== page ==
Exterior of Old Chicago Pizza & Taproom.
Old Chicago Pizza & Taproom

New CEO Jim Mazany likes the positioning of Old Chicago and Logan's Roadhouse.

A Turnaround Expert Takes the Helm at Logan’s Roadhouse, Old Chicago

The brands are storming back from a March bankruptcy.

Where an outsider might have seen a daunting project, Jim Mazany saw opportunity. Despite what’s happened since COVID-19, including a high-profile bankruptcy that got ugly before it got better, it isn’t often a restaurant group with this kind of history and equity comes looking for a CEO.

In early September, SPB Hospitality, fresh off its purchase of Logan’s Roadhouse and Old Chicago out of Chapter 11, tapped Mazany as its next leader. He arrived from a background rooted in turnarounds, having served as COO of Joe’s Crab Shack, CEO of Café Enterprises (parent to Fatz Southern Kitchen chain), and, most recently, COO of TGI Fridays, where he led the purchase and integration of 120 franchises.

During his run at Joe’s Crab Shack, the brand reported seven years of same-store sales gains and lifted average-unit volumes from $2.2 million to $3.2 million.

READ MORE: A new owner breathes life into Logan's Roadhouse, Old Chicago

SPB will aim for a similar flip in performance, only with COVID scenery to consider as well. Mazany is the third CEO to direct Logan’s and Old Chicago this year. In March, Marc Buehler replaced Hazem Ouf after he and CFO Jim Lebs were terminated for paying $7 million in sales tax to state authorities without permission from the company’s board.

Mazany then replaced Buehler, whose departure came without an explanation.

Out of the gate, Mazany carried an optimistic tone. “We will build off the strong foundation of these brands and turn them into the industry leaders they deserve to be,” he said.

Formerly CraftWorks Holdings, Logan’s and Old Chicago declared bankruptcy in early March. The initial outlook was gloomy. CraftWorks said it planned to sell its 261 company-owned stores after shuttering 37 underperforming units, referring to “a devastating collapse in consumer activity and restrictions from state and local authorities on business operations and public gatherings.” The company then furloughed 18,000 employees (it would eventually lay most of them off) and revealed in a filing it was “mothballing” all of its restaurants, candidly noting, “the shutdown could persist for a prolonged period time, if not permanently.”

Court documents said in March fewer than 25 employees remained.

During Chapter 11 proceedings, CraftWorks’ restaurants operated at zero revenues. SPB’s owner, Fortress Investment Group, was in talks to buy the company for $138 million ahead of the pandemic, but ended up winning a bid for $93 million.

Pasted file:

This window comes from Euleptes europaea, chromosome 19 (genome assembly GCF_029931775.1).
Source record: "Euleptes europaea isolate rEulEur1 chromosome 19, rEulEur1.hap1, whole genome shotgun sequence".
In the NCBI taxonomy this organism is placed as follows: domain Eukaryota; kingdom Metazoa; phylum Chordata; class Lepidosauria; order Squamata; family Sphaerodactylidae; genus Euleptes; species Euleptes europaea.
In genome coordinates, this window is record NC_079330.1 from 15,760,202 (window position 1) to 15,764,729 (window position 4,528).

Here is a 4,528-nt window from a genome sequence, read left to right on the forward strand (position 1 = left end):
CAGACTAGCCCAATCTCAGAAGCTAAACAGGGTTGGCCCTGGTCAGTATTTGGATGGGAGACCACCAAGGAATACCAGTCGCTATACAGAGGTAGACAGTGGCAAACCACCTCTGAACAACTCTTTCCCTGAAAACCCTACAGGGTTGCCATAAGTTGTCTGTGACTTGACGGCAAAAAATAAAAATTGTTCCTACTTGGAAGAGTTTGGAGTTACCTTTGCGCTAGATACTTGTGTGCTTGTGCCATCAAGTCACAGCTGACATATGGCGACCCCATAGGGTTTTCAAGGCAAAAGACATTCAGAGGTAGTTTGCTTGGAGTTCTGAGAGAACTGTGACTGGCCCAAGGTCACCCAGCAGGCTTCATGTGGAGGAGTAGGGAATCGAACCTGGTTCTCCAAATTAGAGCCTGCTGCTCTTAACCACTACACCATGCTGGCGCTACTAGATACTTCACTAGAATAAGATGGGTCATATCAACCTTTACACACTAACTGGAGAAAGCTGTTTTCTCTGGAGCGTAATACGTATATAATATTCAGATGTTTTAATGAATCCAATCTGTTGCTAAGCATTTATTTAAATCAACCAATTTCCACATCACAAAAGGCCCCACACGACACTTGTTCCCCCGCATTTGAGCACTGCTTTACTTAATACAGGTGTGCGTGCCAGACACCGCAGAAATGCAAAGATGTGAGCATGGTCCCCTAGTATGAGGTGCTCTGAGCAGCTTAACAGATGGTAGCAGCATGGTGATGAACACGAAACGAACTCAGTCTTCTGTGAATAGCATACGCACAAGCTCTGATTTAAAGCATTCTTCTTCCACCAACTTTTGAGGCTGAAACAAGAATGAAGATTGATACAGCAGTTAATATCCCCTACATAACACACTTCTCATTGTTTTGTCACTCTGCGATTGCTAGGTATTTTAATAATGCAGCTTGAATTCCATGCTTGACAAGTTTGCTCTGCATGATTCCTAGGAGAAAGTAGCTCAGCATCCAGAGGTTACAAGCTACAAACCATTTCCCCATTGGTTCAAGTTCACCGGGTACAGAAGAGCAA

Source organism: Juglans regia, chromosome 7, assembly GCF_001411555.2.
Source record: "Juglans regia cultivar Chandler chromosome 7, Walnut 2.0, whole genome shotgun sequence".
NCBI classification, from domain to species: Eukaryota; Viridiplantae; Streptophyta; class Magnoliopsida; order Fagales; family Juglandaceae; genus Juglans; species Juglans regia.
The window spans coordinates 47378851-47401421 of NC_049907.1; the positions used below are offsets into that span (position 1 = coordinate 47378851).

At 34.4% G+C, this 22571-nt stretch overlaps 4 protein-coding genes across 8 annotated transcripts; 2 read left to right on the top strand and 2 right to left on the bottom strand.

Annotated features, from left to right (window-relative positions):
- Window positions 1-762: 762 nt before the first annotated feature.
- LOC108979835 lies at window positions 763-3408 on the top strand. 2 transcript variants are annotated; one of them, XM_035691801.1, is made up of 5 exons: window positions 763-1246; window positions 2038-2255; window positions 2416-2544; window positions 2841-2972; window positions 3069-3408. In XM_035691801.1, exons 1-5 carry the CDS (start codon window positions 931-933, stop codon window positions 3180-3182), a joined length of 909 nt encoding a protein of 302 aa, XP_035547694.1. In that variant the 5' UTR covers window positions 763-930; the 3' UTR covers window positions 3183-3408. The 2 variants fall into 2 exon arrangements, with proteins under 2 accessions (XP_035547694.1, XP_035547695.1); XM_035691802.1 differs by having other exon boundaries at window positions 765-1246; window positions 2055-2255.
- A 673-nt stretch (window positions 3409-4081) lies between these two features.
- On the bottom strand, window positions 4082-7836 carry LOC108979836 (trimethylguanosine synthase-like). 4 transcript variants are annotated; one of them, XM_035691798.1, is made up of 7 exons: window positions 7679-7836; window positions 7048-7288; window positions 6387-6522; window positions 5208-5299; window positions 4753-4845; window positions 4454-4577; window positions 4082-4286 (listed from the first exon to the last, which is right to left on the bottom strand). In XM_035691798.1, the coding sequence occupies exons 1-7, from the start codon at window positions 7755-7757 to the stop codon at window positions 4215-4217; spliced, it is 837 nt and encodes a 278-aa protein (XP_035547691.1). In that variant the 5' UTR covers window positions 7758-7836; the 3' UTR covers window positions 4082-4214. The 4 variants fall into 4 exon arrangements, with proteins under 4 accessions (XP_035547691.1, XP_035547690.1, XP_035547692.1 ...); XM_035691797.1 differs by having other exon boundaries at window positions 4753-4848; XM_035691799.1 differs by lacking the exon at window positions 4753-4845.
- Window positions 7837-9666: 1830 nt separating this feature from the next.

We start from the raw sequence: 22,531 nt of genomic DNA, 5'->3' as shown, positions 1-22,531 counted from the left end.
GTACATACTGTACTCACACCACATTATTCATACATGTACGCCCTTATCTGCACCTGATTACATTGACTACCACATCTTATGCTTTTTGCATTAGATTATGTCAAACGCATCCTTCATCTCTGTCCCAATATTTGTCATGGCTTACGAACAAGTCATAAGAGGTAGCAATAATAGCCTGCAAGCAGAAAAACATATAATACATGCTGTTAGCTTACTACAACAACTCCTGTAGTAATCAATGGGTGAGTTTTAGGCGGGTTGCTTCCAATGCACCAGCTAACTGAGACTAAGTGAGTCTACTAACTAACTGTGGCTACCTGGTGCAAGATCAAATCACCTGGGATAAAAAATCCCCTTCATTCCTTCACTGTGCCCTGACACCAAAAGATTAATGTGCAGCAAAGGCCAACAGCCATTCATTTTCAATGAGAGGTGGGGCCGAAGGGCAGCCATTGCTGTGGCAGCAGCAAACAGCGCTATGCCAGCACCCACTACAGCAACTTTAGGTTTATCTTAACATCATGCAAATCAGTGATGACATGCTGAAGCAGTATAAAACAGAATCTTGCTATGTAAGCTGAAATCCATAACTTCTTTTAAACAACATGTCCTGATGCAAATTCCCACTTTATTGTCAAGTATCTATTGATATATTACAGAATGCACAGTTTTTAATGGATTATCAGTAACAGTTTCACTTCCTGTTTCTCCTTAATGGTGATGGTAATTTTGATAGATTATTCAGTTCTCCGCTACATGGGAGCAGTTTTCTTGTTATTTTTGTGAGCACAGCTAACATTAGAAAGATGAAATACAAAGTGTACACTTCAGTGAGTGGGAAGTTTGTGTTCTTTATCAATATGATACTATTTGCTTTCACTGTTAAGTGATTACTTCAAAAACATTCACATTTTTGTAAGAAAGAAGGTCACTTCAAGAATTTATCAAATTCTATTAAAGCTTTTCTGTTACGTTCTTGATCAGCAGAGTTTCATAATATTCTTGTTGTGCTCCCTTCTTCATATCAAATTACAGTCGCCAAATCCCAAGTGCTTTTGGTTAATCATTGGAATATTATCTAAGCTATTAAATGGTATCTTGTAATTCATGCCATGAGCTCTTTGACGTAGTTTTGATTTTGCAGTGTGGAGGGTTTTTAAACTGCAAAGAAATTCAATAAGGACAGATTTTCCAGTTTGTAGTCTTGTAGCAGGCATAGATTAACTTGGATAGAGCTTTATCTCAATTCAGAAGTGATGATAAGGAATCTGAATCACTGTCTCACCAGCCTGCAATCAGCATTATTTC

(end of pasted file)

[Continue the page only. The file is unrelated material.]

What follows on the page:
Without it, though, CraftWorks was headed toward Chapter 7, meaning the company would surrender assets and go dark, like Garden Fresh Restaurants did in May. Fortress brought back 194 of the 261 company-owned restaurants.

And then the turnaround began. Mazany says he was attracted to the position for its long-standing chains and their history, as well as SPB’s diverse portfolio, which includes Rock Bottom Restaurant & Brewery, Gordon Biersch Brewery Restaurants, Big River Grille & Brewing Works, ChopHouse & Brewery, A1A Ale Works, Ragtime Tavern Seafood & Grill, Seven Bridges Grille & Brewery, and Sing Sing, a Big-Bang dueling pianos concept.

Logan’s, in particular, is ready to move forward from an intriguing perch. Founded in 1991 in Lexington, Kentucky, it also filed for bankruptcy in August 2016 when it had 234 corporate stores. It ended up shutting down 34 (more would come after renegotiating leases) and knocking its $400 million debt down to roughly $100 million.

Today, there are 138 company and franchised Logan’s—113 of which are corporate units.

Without providing exact figures, Mazany says Logan’s has started to outpace casual-dining competitors in performance. “It’s a segment that only has four major players in it,” he says of the steakhouse category. “I believe that Logan’s, whether the economy is doing really well or the economy heads toward a recession, the Logan’s brand is positioned well with meal offerings.”

Logan’s average check comes in well under category peers. It sits in the $12–$13 range with steak offerings that start around $10. That average check at Outback, for comparison, was $23 last year, with 91 percent of the sales stemming from food and non-alcoholic beverages. Outback just recently unveiled a more value-focused menu. The per-guest average check for Texas Roadhouse in 2019 was $17.57.